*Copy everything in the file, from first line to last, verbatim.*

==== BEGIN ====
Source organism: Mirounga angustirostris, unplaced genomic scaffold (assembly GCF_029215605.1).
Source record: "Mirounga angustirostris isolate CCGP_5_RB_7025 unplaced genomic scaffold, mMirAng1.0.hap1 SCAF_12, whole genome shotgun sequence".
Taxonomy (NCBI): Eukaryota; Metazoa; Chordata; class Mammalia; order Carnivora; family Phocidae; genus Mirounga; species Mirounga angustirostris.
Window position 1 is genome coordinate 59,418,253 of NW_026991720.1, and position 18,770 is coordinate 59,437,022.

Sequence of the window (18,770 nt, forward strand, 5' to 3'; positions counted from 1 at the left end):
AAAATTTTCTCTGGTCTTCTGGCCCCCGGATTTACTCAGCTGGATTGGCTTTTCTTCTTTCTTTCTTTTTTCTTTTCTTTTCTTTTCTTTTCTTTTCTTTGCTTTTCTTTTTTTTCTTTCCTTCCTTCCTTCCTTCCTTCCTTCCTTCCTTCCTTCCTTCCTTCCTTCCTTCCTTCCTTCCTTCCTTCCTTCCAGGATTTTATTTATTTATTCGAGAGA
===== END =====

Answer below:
Source organism: Mirounga angustirostris, unplaced genomic scaffold (assembly GCF_029215605.1).
Source record: "Mirounga angustirostris isolate CCGP_5_RB_7025 unplaced genomic scaffold, mMirAng1.0.hap1 SCAF_12, whole genome shotgun sequence".
Taxonomy (NCBI): Eukaryota; Metazoa; Chordata; class Mammalia; order Carnivora; family Phocidae; genus Mirounga; species Mirounga angustirostris.
Window position 1 is genome coordinate 59,418,253 of NW_026991720.1, and position 18,770 is coordinate 59,437,022.

Sequence of the window (18,770 nt, forward strand, 5' to 3'; positions counted from 1 at the left end):
AAAATTTTCTCTGGTCTTCTGGCCCCCGGATTTACTCAGCTGGATTGGCTTTTCTTCTTTCTTTCTTTTTTCTTTTCTTTTCTTTTCTTTTCTTTTCTTTGCTTTTCTTTTTTTTCTTTCCTTCCTTCCTTCCTTCCTTCCTTCCTTCCTTCCTTCCTTCCTTCCTTCCTTCCTTCCTTCCTTCCTTCCTTCCAGGATTTTATTTATTTATTCGAGAGA